Spans a range of topics relevant to keeping, breeding and understanding the health problems of the green iguana and offers a synthesis of the work and experiences of biologists, nutritionists, and veterinarians who have worked with the animals, both in the field and in captivity. Topics include biology and reproduction in the wild, nutrition in the wild and captivity, ontogeny of captive iguanas, husbandry, clinical evolution, diseases, drug dosages and chemotherapeutics, anaesthesia and surgery, and diagnostic imaging.
Contributors; Foreword by Thomas Huntington Boyer, DVM; Preface; Introduction; Chapter; 1 Biology and Reproduction in the Wild; Gordon H. Rodda, PhD; 2 Ontogeny of Captive and Wild Iguanas: From Emergence to Mating; Allison C. Alberts, PhD, Nancy C. Pratt-Hawkes, PhD, and John A. Phillips, PhD; 3 Nutrition in the Wild; David J. Baer, PhD; 4 Nutrition in Captivity; Mary E. Allen, PhD and Olav T. Oftedal, PhD; 5 Husbandry and Management; Juergen Schumacher, DVM, DACZM, Gunther Kohler, DVM Lara K. Maxwell, DVM, PhD, Frederick B, Antonio, BS, and Robert W. Ehrig; 6 Clinical Evaluation and Diagnostic Techniques; Elliott R. Jacobson, DVM, PhD, DACZM; 7 Infectious and Noninfectious Diseases; Lara K. Maxwell, DVM, PhD; 8 Drug Dosages and Chemotherapeutics; Lara K. Maxwell, DVM, PhD, and Kelly E. Helmick, MS, DVM; 9 Anesthesia and Surgery; Brad Lock, DVM and R. Avery Bennett, MS, DVM, DACVS; 10 Diagnostic Imaging; Susan N. Newell, DVM, MS, DACVR and Gregory Roberts, DVM, MS, DACVR; Index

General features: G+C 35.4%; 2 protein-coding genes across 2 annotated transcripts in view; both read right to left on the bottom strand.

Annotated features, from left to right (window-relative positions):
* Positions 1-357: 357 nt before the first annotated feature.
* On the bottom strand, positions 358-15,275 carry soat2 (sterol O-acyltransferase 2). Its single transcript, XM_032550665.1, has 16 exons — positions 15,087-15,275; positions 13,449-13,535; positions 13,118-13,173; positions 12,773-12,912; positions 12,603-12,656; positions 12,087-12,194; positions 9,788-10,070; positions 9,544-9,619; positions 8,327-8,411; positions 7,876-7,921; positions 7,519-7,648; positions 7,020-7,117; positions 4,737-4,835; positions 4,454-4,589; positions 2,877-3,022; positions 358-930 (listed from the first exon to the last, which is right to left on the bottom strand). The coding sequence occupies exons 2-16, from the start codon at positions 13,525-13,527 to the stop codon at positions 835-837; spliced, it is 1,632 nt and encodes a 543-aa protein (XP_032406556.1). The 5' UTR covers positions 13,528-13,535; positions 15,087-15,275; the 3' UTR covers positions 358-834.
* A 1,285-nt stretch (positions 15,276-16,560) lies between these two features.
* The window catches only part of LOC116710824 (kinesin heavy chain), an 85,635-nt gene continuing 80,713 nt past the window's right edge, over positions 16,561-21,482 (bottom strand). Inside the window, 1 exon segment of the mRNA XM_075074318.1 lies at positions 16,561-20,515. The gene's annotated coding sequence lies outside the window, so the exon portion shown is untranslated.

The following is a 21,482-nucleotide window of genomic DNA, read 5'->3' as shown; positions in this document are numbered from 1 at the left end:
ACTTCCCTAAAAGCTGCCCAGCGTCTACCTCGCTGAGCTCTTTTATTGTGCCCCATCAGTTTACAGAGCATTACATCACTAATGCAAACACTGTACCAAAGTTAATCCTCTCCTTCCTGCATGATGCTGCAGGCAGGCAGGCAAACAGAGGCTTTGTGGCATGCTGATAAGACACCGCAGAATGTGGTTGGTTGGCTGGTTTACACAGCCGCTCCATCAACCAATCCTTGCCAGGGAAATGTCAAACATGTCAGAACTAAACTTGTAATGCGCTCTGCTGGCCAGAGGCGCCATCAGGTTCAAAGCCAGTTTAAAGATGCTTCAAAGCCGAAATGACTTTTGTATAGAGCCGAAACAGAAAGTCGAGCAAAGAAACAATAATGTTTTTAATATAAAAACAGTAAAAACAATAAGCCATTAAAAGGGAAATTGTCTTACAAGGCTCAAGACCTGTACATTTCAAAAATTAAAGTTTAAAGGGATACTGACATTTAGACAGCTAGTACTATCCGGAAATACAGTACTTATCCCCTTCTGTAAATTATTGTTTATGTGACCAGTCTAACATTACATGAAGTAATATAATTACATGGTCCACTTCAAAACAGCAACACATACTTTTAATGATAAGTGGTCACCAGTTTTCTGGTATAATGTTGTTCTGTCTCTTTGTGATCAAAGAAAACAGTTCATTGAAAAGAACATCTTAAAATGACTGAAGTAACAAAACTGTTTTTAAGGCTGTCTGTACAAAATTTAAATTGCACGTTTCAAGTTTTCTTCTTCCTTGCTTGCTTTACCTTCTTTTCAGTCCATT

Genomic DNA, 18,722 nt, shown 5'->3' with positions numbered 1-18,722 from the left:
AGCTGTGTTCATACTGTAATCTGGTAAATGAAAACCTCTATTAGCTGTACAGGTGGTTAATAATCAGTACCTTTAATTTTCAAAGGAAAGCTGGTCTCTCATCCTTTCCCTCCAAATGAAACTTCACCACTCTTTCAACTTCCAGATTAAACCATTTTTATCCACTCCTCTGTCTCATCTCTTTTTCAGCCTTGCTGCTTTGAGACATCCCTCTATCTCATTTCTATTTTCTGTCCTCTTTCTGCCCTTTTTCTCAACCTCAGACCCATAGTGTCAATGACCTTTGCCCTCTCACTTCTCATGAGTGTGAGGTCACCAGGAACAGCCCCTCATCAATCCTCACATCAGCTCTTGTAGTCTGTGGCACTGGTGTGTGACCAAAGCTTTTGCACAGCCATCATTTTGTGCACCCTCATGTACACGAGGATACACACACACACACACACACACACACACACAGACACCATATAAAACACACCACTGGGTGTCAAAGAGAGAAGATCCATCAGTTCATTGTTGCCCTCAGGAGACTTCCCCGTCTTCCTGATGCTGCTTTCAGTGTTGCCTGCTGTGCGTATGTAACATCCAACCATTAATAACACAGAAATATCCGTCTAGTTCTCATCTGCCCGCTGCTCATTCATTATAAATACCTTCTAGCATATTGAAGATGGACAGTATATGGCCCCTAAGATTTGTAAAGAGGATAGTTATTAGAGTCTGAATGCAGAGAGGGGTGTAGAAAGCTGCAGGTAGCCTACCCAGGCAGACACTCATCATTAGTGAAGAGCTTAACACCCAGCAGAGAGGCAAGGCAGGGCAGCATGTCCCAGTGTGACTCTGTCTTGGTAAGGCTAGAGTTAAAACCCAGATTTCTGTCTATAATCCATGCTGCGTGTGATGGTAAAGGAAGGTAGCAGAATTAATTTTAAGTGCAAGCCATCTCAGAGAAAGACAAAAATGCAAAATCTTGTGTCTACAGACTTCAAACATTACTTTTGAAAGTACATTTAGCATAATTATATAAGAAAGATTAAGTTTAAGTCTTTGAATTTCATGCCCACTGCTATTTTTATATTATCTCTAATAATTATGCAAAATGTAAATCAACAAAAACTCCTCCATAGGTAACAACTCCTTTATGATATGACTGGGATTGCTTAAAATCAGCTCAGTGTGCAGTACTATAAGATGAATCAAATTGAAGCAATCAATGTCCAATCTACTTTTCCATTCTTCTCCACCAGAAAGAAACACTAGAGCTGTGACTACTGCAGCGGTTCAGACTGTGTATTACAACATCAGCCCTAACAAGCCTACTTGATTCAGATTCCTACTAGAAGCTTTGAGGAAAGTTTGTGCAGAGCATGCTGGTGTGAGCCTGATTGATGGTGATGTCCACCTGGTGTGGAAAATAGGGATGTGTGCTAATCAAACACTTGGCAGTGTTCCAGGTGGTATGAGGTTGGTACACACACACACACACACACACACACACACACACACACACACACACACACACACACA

Dr. Elliott Jacobson received his PhD in Zoology (endocrinology) and his DVM from the University of Missouri. He is currently a professor in the Department of Small Animal Clinical Sciences at the College of Veterinary Medicine, University of Florida. He is a Diplomate of the American College of Zoological Medicine where he teaches veterinary students and supervises a postgraduate residency training program in his specialty, wildlife and zoological medicine. He also serves as Service Chief of Wildlife and Zoological Medicine at the Veterinary Medical Teaching Hospital, University of Florida. This service evaluates all nondomestic species submitted for examination to the VMTH. His research focuses on infectious diseases of reptiles including paramyxoviral infection of snakes, mycoplasmosis of tortoises, and fibropapilloma of sea turtles. He has authored over 200 publications in a wide variety of books and journals.